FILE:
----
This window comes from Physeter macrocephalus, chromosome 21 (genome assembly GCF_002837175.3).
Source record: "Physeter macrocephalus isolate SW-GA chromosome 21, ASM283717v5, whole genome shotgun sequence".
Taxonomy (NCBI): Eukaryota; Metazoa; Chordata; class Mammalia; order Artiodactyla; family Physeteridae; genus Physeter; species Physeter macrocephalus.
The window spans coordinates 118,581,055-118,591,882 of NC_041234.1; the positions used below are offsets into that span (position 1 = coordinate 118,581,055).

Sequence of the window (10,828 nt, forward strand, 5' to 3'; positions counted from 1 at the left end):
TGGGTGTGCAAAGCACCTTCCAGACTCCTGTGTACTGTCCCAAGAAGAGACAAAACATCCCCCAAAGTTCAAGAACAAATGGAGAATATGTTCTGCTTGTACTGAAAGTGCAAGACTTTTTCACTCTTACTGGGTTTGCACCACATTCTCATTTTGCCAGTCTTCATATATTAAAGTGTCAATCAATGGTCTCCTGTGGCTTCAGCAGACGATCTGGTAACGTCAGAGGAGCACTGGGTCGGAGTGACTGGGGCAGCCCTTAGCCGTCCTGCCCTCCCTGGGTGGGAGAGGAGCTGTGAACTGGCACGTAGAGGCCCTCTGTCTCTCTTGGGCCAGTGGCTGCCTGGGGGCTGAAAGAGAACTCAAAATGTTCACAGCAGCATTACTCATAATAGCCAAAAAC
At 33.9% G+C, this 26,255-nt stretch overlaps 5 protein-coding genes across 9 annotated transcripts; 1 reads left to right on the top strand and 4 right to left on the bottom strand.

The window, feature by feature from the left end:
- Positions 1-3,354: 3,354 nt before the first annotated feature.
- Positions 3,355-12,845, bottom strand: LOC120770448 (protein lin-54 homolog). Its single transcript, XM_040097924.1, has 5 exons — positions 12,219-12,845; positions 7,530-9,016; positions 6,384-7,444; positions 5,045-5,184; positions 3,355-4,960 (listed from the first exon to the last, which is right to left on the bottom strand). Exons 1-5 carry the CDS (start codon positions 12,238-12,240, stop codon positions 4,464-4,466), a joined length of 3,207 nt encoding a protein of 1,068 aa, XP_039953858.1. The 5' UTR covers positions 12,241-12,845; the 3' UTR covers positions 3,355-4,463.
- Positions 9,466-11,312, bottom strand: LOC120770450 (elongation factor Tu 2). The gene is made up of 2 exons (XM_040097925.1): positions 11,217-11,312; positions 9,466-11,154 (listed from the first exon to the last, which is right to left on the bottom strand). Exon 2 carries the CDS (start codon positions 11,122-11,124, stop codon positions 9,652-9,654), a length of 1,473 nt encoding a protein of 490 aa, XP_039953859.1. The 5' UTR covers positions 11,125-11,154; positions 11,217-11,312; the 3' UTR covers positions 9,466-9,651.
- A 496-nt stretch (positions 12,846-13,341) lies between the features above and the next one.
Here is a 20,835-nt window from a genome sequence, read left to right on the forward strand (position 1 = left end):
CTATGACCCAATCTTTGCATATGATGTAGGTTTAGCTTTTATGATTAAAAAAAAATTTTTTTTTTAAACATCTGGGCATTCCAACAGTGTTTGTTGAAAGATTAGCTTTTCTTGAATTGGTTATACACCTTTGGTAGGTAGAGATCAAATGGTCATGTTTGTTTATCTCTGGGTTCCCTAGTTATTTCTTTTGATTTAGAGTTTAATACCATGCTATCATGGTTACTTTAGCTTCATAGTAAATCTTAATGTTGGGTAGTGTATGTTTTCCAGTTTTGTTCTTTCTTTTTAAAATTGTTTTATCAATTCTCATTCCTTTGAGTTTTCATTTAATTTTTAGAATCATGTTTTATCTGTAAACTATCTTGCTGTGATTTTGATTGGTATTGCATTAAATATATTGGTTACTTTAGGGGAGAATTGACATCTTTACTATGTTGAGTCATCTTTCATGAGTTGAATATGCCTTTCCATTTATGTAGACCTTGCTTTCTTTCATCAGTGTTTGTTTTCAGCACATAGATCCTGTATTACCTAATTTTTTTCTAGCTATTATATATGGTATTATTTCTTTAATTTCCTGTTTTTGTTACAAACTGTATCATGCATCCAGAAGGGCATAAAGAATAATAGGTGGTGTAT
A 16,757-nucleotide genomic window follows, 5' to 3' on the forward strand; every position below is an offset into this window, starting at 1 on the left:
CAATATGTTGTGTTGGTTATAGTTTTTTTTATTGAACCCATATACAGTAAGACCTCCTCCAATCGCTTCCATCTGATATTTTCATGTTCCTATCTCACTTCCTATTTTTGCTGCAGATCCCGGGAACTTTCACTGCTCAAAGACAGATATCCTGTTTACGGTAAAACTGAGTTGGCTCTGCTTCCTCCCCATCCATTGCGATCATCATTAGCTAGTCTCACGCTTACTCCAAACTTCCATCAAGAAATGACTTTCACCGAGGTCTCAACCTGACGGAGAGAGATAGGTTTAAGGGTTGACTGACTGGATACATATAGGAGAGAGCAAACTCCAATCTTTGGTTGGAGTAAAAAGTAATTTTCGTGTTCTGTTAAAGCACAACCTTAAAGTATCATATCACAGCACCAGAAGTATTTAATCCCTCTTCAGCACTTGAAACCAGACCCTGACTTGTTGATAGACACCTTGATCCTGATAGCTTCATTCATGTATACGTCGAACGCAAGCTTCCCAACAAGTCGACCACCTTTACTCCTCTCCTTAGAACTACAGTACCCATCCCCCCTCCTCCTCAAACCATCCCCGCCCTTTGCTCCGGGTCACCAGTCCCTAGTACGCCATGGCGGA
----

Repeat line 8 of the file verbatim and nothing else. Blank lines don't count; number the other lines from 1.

The window, feature by feature from the left end: